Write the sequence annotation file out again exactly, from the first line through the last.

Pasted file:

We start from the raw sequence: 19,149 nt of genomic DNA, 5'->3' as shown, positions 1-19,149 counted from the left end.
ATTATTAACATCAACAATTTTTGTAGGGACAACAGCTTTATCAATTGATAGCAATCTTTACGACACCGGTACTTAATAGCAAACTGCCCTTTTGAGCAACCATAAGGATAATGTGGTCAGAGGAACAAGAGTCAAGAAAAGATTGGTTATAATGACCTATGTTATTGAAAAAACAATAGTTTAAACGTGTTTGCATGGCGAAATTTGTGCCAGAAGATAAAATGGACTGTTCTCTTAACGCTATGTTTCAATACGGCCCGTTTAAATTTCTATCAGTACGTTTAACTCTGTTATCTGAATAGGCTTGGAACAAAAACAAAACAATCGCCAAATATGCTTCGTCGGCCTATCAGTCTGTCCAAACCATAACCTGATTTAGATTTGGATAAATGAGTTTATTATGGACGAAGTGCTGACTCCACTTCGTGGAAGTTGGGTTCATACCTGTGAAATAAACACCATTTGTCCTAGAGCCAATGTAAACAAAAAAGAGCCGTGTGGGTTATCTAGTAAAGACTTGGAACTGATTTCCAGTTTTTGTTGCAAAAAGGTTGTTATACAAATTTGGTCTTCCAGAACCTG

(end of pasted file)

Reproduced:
We start from the raw sequence: 19,149 nt of genomic DNA, 5'->3' as shown, positions 1-19,149 counted from the left end.
ATTATTAACATCAACAATTTTTGTAGGGACAACAGCTTTATCAATTGATAGCAATCTTTACGACACCGGTACTTAATAGCAAACTGCCCTTTTGAGCAACCATAAGGATAATGTGGTCAGAGGAACAAGAGTCAAGAAAAGATTGGTTATAATGACCTATGTTATTGAAAAAACAATAGTTTAAACGTGTTTGCATGGCGAAATTTGTGCCAGAAGATAAAATGGACTGTTCTCTTAACGCTATGTTTCAATACGGCCCGTTTAAATTTCTATCAGTACGTTTAACTCTGTTATCTGAATAGGCTTGGAACAAAAACAAAACAATCGCCAAATATGCTTCGTCGGCCTATCAGTCTGTCCAAACCATAACCTGATTTAGATTTGGATAAATGAGTTTATTATGGACGAAGTGCTGACTCCACTTCGTGGAAGTTGGGTTCATACCTGTGAAATAAACACCATTTGTCCTAGAGCCAATGTAAACAAAAAAGAGCCGTGTGGGTTATCTAGTAAAGACTTGGAACTGATTTCCAGTTTTTGTTGCAAAAAGGTTGTTATACAAATTTGGTCTTCCAGAACCTG